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COVID-19 vaccine scams


New scams to be aware of as vaccines begin rolling out.

It’s a sad fact that Australians are no strangers to being scammed.

Last year alone, scams relating to Coronavirus cost Australians over $8.4 million, according to Scamwatch. And now, cyber-security experts are warning that we may soon be faced with a new onslaught of targeted, COVID-19 vaccine scams.

These may pop up in the form of fake websites, phishing scams and vaccine-related offers via email, text, social media and the darknet.

New vaccine scams to be aware of

As the vaccine is being rolled out overseas, here are a few specific scams popping up that cyber-security experts worry might be appearing in Australia soon, too:

  • Scams that request payment for vaccines
  • Scams that offer early access to vaccines for a fee
  • Scam offers to mail you the vaccine in the post
  • Investment opportunities in the Pfizer vaccine
  • Fake surveys that may offer prizes or early access to vaccines
  • Darknet scams selling vaccine doses
  • Darknet scams selling vaccination records (documentation that states you’ve been vaccinated and are able to travel).

Remember that anything requesting your personal or financial information via text, email, social media or phone is likely to be a scam.

And, while you may be tempted to buy a vaccine online, The Therapeutic Goods Administration warns that such doses may be unsafe, ineffective or fake – if they arrive at all. 

What might a scam look like?

Scammers are becoming extremely clever at masquerading as governments, banks, travel agents, insurance companies, telcos – and some may even impersonate people you know.

COVID-19 or vaccine related scams may come from government agencies such as myGov, NSW Health or the ATO. Or you might find you’re sent a scam from what looks like a trusted organisation such as a store you always shop at.

And, it’s worth being aware that scammers may already have information about you, so they’re able to sound more convincing when they contact you. And alongside trying to contact you via email, text and social media, they may also come to your home.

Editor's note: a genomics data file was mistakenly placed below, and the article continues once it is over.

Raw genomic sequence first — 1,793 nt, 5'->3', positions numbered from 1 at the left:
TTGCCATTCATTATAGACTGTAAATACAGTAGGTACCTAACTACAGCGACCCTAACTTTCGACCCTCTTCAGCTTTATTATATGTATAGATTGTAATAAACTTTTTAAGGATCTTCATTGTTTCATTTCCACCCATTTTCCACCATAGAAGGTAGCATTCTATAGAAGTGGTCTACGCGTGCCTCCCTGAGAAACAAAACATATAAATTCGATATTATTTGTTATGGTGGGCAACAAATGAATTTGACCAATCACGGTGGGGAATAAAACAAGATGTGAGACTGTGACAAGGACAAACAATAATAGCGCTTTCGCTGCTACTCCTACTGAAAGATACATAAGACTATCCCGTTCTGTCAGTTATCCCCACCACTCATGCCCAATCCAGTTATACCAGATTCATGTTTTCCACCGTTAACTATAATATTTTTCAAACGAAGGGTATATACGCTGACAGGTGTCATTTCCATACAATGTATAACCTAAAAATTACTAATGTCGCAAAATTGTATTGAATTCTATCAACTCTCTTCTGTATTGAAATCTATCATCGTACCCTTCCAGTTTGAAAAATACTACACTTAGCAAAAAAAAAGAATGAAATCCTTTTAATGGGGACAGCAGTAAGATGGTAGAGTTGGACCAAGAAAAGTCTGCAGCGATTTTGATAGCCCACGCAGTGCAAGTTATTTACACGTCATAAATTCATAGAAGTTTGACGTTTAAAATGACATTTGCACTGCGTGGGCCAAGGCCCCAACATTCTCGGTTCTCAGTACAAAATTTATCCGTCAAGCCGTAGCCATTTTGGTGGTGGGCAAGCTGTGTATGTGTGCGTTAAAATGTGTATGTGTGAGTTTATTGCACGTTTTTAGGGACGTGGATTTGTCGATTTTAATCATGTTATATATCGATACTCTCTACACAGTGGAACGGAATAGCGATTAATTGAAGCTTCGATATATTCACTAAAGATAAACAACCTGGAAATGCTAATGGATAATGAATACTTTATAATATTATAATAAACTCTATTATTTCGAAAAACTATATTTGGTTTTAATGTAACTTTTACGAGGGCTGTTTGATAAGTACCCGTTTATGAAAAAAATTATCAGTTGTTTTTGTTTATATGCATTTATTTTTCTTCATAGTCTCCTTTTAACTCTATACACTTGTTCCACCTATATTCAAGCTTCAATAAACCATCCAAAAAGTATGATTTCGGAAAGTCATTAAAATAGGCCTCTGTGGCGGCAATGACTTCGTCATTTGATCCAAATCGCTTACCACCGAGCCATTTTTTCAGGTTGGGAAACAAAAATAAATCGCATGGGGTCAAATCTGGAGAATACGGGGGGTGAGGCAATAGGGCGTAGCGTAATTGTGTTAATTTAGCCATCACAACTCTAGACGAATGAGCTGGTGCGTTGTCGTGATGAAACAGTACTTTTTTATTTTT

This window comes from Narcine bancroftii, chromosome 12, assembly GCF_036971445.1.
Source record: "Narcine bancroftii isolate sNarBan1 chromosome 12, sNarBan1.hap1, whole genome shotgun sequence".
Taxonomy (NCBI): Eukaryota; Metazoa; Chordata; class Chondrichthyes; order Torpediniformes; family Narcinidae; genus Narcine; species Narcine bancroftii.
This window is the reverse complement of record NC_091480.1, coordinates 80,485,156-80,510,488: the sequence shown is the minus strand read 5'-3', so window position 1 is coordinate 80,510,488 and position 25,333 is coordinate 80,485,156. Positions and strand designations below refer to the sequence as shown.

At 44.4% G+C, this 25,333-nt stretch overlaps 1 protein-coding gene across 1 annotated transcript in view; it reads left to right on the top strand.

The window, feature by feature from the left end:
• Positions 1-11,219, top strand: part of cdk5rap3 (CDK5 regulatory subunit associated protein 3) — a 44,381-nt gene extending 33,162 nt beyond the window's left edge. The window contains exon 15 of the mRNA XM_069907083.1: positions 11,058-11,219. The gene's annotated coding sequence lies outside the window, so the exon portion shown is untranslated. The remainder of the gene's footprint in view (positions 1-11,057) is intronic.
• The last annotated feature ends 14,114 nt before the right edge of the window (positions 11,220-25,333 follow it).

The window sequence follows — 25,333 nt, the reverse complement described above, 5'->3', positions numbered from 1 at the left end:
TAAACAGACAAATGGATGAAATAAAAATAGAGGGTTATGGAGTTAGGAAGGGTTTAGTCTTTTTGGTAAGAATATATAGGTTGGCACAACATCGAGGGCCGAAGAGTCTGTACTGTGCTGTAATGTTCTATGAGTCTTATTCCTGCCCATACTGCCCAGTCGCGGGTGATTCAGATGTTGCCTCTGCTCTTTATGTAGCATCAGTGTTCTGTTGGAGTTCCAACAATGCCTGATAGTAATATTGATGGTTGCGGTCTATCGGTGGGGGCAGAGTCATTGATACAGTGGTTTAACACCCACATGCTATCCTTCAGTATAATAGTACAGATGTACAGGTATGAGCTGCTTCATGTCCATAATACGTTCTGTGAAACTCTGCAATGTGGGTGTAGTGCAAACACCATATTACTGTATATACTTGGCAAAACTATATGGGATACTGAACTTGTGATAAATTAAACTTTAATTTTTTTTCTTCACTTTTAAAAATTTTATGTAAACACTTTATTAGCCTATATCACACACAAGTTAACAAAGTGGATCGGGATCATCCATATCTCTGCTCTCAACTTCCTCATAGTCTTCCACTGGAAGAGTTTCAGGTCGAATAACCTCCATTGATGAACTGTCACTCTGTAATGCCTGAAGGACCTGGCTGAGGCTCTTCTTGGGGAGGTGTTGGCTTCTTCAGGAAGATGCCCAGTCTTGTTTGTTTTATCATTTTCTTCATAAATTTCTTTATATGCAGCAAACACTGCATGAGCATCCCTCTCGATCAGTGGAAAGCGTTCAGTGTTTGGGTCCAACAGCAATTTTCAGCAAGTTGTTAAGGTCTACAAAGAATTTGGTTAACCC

How to protect yourself

Even the smartest, most online-savvy people can be taken in by a cleverly designed scam. But there are definitely some red flags to look out for.

Phone scammers may say you’re in trouble in some way, tell you that you owe money or that there’s a virus on your computer. They’ll typically pressure you to make a quick decision and they may ask for payment in strange ways – such as via gift cards or using a money transfer services.

As a rule of thumb, delete any message that asks for personal or financial information. If you pick up a call – even from a trusted source or company you have an account with – and they ask for remote access to your computer, hang up. If you receive anything with a link, don’t click on it – even if it’s a trusted source. Instead, go straight to the website to check if the information is legitimate.

What to do if you are a victim of a scam

Contact your bank immediately and let them know so they can be on the alert for any suspicious activity on your accounts – and ask them how you can best protect your financial information. You should also check this Scamwatch list on the other ways you can limit the damage.

You should also report a scam directly to Scamwatch or the Australian Cyber Security Centre, and to the relevant authorities.

Last but not least, change your passwords across your banking accounts, email and social media and make them very difficult to crack!

This article is intended to provide general information of an educational nature only. Information in this article is current as at the date of publication. We do not recommend any third party products or services and we are not liable in relation to them. Any links to third party websites are for your information only and we do not endorse their content.

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